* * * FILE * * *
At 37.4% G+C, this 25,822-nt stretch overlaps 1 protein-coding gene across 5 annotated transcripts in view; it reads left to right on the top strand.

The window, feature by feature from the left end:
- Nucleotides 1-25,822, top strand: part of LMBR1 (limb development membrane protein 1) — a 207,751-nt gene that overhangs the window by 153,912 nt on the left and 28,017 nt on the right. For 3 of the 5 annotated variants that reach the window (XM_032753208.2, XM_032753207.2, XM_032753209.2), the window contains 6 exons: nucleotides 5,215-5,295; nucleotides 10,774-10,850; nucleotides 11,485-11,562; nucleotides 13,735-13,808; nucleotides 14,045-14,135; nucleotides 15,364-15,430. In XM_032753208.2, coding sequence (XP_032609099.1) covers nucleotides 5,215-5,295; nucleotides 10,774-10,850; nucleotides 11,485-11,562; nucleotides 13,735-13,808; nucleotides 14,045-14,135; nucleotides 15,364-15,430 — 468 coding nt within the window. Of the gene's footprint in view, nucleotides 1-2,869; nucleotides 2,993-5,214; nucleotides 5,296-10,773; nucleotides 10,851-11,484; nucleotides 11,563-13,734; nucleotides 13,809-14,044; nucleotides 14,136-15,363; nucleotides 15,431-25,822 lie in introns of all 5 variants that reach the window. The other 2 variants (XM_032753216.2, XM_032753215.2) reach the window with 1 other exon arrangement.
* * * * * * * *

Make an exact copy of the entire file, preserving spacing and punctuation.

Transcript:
At 37.4% G+C, this 25,822-nt stretch overlaps 1 protein-coding gene across 5 annotated transcripts in view; it reads left to right on the top strand.

The window, feature by feature from the left end:
- Nucleotides 1-25,822, top strand: part of LMBR1 (limb development membrane protein 1) — a 207,751-nt gene that overhangs the window by 153,912 nt on the left and 28,017 nt on the right. For 3 of the 5 annotated variants that reach the window (XM_032753208.2, XM_032753207.2, XM_032753209.2), the window contains 6 exons: nucleotides 5,215-5,295; nucleotides 10,774-10,850; nucleotides 11,485-11,562; nucleotides 13,735-13,808; nucleotides 14,045-14,135; nucleotides 15,364-15,430. In XM_032753208.2, coding sequence (XP_032609099.1) covers nucleotides 5,215-5,295; nucleotides 10,774-10,850; nucleotides 11,485-11,562; nucleotides 13,735-13,808; nucleotides 14,045-14,135; nucleotides 15,364-15,430 — 468 coding nt within the window. Of the gene's footprint in view, nucleotides 1-2,869; nucleotides 2,993-5,214; nucleotides 5,296-10,773; nucleotides 10,851-11,484; nucleotides 11,563-13,734; nucleotides 13,809-14,044; nucleotides 14,136-15,363; nucleotides 15,431-25,822 lie in introns of all 5 variants that reach the window. The other 2 variants (XM_032753216.2, XM_032753215.2) reach the window with 1 other exon arrangement.